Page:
Function: Using the concept of innovative ‘air technology,’ a unique strap system, and triangular bag shape, Air Packs developed bags which give ‘ergonomically correct’ support without the fussiness of a waist belt and the use of only one strap. The bag makes you stand up straight and are easy to use. An air filled pack at the base of the bag sits at the users lumbar area to prevent the bag from hanging too low and weighing too heavily on the users spine and shoulders. The result is that the load is put in the right place, hugging the body, so the load is carried efficiently. This prevents injuries by using stronger muscles and taking weight off of smaller, weaker ones.

The bag I’ve been using has 6 outer pockets, each with multiple inner pockets. This bag was designed to carry a laptop and books in addition to other large objects. The inner pockets make storage of computer discs, a cell phone, PDA device, pens, a water bottle etc. very manageable. The air pack can be simply be filled to the user’s personal size and needs. Shoulder strap adjustments are made very easily with top and bottom clasps. There is also a durable polyurethane handle for carrying the bag with one hand when necessary.

Aesthetics: Each of the Air Pack designs look much like other backpacks and shoulder bags. They come in sleek designs and several different colors and sizes. This is not a bag that’s all about function. They look cool, too. In addition the IllumiNITE fabric provides safety at night.

Comfort: Air Packs are all about comfort. Keeping a load close to the body reduces a load significantly. The closer it is, the more it appears to simply be an extension of the body. Most backpacks and shoulder bags hang loosely and unbalance the user. Air Packs stay close and feel snug. In addition to the lumbar air pack, the shoulder straps are also filled with air, providing soft contact on sensitive shoulder areas. Because they come in a variety of shapes and sizes, there is an Air Pack for everyone.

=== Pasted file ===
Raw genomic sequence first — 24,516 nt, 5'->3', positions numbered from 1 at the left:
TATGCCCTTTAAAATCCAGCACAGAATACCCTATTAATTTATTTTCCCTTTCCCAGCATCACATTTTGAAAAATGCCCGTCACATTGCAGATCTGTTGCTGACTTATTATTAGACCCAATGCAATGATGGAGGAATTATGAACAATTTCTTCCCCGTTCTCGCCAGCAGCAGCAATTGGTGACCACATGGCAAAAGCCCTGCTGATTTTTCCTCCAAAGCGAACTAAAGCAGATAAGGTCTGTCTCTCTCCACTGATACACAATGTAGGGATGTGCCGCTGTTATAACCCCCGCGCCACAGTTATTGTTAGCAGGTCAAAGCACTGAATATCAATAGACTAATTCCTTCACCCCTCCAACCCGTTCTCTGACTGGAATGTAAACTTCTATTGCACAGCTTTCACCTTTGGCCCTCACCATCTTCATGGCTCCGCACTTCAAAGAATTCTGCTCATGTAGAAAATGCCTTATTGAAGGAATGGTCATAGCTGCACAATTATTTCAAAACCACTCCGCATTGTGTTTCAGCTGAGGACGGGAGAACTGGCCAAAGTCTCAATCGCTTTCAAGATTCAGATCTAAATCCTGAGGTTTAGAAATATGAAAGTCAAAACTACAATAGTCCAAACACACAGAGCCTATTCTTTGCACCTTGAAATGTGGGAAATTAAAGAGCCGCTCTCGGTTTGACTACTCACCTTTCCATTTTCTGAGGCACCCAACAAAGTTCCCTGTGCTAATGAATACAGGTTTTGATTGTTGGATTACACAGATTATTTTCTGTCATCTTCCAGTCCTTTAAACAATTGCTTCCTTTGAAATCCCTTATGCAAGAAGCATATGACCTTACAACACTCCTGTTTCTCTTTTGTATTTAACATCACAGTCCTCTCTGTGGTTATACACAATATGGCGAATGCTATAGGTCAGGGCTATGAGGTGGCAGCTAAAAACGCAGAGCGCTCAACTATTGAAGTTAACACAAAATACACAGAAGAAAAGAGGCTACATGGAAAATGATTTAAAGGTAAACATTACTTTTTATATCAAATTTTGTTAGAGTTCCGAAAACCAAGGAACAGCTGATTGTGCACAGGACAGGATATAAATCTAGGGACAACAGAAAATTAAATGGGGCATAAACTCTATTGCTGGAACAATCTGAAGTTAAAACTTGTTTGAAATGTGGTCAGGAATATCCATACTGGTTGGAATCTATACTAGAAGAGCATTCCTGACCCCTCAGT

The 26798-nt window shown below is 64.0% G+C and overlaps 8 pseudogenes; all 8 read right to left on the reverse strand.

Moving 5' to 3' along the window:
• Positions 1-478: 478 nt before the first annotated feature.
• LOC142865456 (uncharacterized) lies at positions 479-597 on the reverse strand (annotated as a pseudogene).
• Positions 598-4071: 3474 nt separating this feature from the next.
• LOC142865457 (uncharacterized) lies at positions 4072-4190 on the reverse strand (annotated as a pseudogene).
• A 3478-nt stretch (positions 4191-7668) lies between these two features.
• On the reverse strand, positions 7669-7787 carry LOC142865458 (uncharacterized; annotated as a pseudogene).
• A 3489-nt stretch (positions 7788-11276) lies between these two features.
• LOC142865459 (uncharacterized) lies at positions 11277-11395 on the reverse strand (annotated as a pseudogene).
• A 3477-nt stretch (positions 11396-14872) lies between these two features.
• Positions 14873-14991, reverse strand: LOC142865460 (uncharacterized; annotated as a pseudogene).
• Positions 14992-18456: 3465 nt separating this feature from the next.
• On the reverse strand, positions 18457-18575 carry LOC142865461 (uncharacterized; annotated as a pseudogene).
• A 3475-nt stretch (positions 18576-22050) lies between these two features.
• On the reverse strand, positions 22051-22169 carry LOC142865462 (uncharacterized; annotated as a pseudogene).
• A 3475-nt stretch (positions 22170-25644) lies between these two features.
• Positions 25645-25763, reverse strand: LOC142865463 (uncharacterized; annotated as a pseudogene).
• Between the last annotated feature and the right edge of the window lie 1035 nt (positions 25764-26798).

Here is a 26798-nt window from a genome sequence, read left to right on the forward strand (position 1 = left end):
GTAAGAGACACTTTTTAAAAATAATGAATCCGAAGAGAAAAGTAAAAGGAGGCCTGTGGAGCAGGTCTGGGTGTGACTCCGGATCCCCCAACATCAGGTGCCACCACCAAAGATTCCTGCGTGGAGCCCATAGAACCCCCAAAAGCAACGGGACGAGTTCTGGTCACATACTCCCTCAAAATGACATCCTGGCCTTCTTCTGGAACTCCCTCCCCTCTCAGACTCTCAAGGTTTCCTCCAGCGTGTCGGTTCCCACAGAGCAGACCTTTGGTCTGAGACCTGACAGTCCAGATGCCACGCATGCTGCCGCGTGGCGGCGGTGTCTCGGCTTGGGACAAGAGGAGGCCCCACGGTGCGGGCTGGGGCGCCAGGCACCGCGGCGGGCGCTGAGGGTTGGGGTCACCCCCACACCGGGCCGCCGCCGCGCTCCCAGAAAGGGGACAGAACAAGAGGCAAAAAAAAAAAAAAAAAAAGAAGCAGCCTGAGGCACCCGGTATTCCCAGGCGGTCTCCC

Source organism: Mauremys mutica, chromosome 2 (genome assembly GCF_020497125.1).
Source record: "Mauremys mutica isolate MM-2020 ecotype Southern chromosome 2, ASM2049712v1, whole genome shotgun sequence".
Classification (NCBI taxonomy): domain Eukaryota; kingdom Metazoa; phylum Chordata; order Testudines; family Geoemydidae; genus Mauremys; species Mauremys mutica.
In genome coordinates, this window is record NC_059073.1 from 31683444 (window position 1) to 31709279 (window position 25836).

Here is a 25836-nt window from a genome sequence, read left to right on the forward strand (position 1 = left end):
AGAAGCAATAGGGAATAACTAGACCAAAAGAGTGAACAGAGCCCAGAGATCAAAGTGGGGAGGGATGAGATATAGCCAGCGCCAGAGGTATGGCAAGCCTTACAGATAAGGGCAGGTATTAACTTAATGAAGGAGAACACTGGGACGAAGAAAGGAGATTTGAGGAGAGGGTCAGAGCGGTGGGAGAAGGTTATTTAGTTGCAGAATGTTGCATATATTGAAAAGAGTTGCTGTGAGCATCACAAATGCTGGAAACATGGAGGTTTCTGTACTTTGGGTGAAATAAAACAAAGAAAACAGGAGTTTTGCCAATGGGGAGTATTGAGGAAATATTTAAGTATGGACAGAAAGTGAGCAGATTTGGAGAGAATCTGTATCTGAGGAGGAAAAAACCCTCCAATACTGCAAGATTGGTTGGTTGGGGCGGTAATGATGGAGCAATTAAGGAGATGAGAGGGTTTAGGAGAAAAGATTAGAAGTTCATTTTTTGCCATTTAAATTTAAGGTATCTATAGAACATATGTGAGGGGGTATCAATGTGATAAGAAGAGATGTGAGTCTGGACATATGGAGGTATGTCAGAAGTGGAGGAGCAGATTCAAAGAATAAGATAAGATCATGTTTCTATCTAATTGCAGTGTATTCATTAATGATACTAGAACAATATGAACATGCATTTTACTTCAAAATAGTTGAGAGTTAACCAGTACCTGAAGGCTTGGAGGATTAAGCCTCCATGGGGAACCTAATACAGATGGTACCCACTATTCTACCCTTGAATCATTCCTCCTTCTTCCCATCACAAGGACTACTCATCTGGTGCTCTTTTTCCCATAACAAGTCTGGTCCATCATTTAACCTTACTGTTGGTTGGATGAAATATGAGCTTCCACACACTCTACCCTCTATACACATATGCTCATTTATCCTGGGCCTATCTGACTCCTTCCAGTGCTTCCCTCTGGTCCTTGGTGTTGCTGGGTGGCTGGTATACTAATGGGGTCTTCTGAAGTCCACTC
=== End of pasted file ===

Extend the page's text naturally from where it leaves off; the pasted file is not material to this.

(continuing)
Tell me more: Prices range from $29.95 to $124.95 You can purchase all of the Air Packs bags at

Tip of the month:

Prevent neck, upper back, and arm pain with proper spinal alignment during all strenuous or prolonged activities. Avoid postures such as forward head, tilting, or rotating in order to promote symmetrical weight bearing on the spine. Your head weighs approximately 10 pounds and if not supported properly can cause great strain down the chain.

ErgErcise of the Month:

Muscle Pose Stretch:
Position: Sitting 1. Place your head in the neutral position, looking straight ahead. 2. Place your left hand on the back of your head. 3. Keeping your hand on your head, rotate your head half-way toward your left shoulder (45 degrees). 4. Keeping your back straight, gently pull your head toward your left knee. Hold For: 10 seconds Repetitions: 5-10 times 5. Repeat to your right side using your right hand. Purpose: Stretches the levator scapula (muscle in the back of your neck that holds your head up). Increases blood flow through the neck and into and out of the head and arm. Prevents neck, upper back and arm pain.

Reproduced with permission from ErgAerobics, Inc. an ergonomics consulting firm specializing in the prevention of workplace injuries. For more information, please call 212.388.1917 or point your browser to

Click here for Newsletter from Dec. 2000 to Jan. 2001

Click here for Newsletter from Jan. 2000 to Feb. 2001